A right-angle drill is a power tool that features a chuck that is oriented at a 90-degree angle compared to the rest of the tool. In tool terminology, a “chuck” refers to the clamp that holds the bit or other tool...
A right-angle drill is a power tool that features a chuck that is oriented at a 90-degree angle compared to the rest of the tool. In tool terminology, a “chuck” refers to the clamp that holds the bit or other tool on the drill. This type of drill is most commonly used by plumbers and electricians because of its ability to work in tight wall spaces, though many trades can and do benefit from this sort of chuck design. Hobbyists and home project enthusiasts are among the most common users outside of the professional construction industry, for instance. There are a number of models to choose from in most places. Some manufacturers have designed their angled drills with multiple speed settings that enable the tools to bore through many types of material quickly and efficiently, and the materials and strength capabilities can vary, too. People interested in purchasing this sort of tool are usually wise to start with a bit of market research.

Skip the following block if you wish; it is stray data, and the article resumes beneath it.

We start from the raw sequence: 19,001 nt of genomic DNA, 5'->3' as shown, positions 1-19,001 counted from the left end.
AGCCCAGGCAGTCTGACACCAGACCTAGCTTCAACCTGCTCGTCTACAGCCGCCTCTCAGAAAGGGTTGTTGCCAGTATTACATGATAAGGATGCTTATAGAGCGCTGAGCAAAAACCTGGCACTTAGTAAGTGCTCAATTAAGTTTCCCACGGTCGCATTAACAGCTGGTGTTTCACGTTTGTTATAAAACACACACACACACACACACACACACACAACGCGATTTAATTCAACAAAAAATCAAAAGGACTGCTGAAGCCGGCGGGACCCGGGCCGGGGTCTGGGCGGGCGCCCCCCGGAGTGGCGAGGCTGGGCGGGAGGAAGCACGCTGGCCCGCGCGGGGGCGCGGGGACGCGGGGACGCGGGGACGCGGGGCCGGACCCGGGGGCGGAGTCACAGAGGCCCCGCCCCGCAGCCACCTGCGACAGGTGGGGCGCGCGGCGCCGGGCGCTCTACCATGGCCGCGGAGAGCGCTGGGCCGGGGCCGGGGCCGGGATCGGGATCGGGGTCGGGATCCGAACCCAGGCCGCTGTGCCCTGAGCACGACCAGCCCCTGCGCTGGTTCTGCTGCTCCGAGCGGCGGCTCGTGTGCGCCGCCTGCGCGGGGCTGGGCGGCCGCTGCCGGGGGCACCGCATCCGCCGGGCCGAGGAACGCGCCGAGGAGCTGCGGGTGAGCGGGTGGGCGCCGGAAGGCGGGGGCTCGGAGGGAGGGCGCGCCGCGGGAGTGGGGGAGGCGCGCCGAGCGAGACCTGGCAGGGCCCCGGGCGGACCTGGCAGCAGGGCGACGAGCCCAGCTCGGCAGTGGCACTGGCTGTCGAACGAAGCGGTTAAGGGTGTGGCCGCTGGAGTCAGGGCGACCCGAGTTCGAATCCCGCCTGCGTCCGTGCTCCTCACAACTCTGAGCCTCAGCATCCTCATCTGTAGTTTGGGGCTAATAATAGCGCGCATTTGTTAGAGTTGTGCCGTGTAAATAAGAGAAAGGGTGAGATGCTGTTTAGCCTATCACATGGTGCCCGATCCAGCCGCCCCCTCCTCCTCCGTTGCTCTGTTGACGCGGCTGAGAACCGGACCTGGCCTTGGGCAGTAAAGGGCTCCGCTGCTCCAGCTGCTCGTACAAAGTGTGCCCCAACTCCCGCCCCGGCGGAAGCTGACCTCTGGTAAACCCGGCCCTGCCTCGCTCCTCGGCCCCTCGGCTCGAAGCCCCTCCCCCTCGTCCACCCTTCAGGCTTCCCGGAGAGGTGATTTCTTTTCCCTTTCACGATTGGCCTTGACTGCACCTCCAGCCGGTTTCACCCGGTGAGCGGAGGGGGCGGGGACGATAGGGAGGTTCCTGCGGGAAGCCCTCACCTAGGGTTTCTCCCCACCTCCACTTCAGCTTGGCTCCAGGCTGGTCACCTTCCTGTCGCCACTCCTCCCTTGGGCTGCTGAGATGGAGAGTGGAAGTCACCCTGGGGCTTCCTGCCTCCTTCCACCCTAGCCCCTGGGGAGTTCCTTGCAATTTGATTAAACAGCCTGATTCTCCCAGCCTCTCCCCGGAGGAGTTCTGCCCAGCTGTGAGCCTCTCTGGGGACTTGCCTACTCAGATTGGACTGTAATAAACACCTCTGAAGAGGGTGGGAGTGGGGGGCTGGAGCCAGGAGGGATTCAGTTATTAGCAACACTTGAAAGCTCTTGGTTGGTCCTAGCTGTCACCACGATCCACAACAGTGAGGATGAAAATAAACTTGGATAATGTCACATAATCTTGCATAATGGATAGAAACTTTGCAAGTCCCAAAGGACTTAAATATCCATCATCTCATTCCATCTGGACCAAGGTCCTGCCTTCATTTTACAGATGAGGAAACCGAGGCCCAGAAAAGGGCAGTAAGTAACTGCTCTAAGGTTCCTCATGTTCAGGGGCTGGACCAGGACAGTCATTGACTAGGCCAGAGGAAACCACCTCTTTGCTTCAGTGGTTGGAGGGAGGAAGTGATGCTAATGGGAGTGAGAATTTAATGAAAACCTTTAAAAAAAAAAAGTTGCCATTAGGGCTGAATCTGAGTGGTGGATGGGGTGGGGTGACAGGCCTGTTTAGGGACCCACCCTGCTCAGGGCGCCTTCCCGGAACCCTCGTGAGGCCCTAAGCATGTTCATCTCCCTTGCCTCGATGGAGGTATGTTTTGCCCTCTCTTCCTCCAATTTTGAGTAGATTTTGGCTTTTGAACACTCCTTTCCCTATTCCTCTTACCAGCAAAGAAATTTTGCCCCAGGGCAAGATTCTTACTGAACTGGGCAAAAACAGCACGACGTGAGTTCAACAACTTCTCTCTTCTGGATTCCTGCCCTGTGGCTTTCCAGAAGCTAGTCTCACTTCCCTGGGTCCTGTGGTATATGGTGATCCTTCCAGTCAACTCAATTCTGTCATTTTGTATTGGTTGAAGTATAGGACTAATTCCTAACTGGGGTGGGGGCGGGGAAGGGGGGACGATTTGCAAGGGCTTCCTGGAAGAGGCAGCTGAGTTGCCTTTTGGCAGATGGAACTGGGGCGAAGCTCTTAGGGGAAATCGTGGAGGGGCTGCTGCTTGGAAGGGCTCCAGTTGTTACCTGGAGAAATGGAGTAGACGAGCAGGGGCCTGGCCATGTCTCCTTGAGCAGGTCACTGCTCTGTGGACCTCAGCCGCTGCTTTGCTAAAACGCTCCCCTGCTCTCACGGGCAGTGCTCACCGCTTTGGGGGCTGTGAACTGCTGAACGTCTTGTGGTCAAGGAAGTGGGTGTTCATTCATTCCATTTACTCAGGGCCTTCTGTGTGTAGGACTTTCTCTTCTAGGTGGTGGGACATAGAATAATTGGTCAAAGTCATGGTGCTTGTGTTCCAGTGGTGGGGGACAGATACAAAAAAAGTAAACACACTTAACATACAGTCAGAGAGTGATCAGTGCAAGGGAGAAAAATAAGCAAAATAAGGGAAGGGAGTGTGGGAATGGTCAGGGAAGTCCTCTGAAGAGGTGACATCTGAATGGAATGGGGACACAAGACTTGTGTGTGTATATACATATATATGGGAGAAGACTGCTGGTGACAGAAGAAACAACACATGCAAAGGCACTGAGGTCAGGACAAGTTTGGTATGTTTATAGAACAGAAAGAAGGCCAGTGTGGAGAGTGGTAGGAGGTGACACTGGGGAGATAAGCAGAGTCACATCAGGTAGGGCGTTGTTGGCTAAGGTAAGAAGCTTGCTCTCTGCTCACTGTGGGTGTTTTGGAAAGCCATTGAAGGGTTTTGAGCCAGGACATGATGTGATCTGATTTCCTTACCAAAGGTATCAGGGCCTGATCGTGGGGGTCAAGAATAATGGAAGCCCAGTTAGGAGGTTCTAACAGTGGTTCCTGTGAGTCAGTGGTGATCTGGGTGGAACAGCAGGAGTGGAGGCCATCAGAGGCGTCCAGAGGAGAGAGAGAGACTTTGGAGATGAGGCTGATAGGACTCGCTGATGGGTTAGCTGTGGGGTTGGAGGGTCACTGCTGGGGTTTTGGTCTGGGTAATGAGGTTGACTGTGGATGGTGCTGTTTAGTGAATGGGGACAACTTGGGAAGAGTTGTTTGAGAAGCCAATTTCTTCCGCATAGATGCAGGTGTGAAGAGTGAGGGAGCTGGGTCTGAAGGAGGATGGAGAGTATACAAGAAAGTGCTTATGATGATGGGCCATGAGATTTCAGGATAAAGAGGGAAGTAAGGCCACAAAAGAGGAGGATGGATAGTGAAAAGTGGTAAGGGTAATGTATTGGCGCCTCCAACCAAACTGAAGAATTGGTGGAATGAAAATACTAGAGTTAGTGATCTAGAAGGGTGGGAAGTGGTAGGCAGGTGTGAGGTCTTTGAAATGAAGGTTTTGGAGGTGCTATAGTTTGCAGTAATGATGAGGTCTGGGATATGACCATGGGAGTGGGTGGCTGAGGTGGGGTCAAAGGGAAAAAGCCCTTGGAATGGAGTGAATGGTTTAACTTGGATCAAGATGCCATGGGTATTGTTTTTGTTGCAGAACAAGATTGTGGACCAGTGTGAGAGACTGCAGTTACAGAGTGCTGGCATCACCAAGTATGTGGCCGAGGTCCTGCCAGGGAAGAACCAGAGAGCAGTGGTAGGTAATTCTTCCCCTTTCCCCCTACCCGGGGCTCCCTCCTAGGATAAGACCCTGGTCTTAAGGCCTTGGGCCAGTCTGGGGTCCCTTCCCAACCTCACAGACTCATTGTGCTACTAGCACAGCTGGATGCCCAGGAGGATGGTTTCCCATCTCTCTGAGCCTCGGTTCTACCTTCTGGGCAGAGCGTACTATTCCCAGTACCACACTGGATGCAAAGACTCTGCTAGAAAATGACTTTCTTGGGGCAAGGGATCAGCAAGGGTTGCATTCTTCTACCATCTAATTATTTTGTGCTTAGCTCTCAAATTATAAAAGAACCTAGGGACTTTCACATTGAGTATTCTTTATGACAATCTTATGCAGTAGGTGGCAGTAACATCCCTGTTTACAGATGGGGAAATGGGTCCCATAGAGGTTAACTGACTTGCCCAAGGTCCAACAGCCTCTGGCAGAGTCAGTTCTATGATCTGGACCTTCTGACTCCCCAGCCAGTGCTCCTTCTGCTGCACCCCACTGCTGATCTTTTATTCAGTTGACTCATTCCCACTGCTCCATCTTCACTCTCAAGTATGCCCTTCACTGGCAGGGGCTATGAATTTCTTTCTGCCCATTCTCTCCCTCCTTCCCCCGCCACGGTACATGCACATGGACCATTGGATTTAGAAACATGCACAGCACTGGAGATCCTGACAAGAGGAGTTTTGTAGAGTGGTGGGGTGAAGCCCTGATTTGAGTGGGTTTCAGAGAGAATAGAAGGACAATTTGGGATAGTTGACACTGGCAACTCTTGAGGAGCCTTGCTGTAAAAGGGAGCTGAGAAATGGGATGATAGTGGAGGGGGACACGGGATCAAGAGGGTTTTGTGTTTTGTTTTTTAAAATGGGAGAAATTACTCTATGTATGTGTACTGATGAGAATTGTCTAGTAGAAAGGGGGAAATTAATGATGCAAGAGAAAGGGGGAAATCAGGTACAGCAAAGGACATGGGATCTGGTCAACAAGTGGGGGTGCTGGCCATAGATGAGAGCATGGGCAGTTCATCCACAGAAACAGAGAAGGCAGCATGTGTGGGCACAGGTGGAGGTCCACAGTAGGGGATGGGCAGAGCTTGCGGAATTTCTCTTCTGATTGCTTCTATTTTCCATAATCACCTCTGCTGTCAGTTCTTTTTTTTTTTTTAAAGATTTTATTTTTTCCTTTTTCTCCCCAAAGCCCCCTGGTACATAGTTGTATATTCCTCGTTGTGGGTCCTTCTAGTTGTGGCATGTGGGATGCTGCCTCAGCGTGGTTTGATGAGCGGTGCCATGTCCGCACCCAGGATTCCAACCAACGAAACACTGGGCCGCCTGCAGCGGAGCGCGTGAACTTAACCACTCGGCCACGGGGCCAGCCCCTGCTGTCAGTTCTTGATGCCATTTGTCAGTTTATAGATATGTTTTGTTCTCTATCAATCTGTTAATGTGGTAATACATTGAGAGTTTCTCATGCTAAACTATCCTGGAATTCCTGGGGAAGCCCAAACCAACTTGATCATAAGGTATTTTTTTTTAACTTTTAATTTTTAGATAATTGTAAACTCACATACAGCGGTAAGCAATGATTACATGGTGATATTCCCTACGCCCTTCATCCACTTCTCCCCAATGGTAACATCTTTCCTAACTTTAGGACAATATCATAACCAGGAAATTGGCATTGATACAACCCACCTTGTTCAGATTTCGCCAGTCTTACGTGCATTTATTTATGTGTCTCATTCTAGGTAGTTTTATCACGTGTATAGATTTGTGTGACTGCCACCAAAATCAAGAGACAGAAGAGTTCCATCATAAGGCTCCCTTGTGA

The main idea of any drill is to lend power to what would otherwise be the manual force of boring a hole into some substance. Manual drilling is possible in many instances, but often requires a lot of strength and is normally slow going. Powered drills, whether they derive their strength from electricity or batteries, normally provide a fast and efficient way to drill holes of uniform size.
Drills normally come in a couple of different sizes and styles. A specifically right-angle drill is, as its name might suggest, a drill that forms what is known in geometry as a right angle: that is, an angle with two perfectly perpendicular sides that measure 90°. This sort of angled bit isn’t always ideal for every situation, but can be helpful in a variety of different drilling scenarios since it allows users to reach into corners and into other small spaces that the tool itself might not be able to penetrate.
Construction is usually the most popular setting for this sort of tool. During residential and commercial construction, plumbers and electricians have to drill hundreds of holes through wall studs, floor joists, flooring, and even roofing materials in order to do their jobs. These areas are often in tight spaces, and it was for this purpose that the angled drill was invented. The hole sizes required by these tradesmen and women can be quite large in order to accommodate large-diameter drain and conduit pipes, so these drills must produce enough power to bore through a lot of material in one single pass. Corded and cordless models are also available for convenience purposes.